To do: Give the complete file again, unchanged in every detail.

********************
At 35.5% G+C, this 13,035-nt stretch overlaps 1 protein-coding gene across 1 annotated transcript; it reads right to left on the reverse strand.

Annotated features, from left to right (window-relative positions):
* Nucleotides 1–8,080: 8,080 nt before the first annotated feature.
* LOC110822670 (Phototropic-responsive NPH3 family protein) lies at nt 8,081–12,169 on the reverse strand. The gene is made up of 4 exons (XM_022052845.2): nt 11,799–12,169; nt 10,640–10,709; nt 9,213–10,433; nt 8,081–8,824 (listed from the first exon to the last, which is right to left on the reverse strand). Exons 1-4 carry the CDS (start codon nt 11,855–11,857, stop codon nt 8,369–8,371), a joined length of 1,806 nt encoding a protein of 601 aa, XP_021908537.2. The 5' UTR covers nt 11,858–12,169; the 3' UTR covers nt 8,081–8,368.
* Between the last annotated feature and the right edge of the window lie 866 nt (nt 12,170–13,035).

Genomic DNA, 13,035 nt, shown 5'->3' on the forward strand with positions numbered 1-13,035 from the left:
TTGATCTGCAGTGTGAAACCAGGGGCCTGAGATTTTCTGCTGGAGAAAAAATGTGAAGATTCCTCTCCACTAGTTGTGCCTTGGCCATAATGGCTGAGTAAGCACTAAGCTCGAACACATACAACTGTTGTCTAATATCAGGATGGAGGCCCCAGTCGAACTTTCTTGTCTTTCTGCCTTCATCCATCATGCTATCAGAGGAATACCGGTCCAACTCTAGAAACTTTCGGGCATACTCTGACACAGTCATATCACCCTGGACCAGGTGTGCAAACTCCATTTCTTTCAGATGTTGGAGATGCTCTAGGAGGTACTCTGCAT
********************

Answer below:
At 35.5% G+C, this 13,035-nt stretch overlaps 1 protein-coding gene across 1 annotated transcript; it reads right to left on the reverse strand.

Annotated features, from left to right (window-relative positions):
* Nucleotides 1–8,080: 8,080 nt before the first annotated feature.
* LOC110822670 (Phototropic-responsive NPH3 family protein) lies at nt 8,081–12,169 on the reverse strand. The gene is made up of 4 exons (XM_022052845.2): nt 11,799–12,169; nt 10,640–10,709; nt 9,213–10,433; nt 8,081–8,824 (listed from the first exon to the last, which is right to left on the reverse strand). Exons 1-4 carry the CDS (start codon nt 11,855–11,857, stop codon nt 8,369–8,371), a joined length of 1,806 nt encoding a protein of 601 aa, XP_021908537.2. The 5' UTR covers nt 11,858–12,169; the 3' UTR covers nt 8,081–8,368.
* Between the last annotated feature and the right edge of the window lie 866 nt (nt 12,170–13,035).

Genomic DNA, 13,035 nt, shown 5'->3' on the forward strand with positions numbered 1-13,035 from the left:
TTGATCTGCAGTGTGAAACCAGGGGCCTGAGATTTTCTGCTGGAGAAAAAATGTGAAGATTCCTCTCCACTAGTTGTGCCTTGGCCATAATGGCTGAGTAAGCACTAAGCTCGAACACATACAACTGTTGTCTAATATCAGGATGGAGGCCCCAGTCGAACTTTCTTGTCTTTCTGCCTTCATCCATCATGCTATCAGAGGAATACCGGTCCAACTCTAGAAACTTTCGGGCATACTCTGACACAGTCATATCACCCTGGACCAGGTGTGCAAACTCCATTTCTTTCAGATGTTGGAGATGCTCTAGGAGGTACTCTGCAT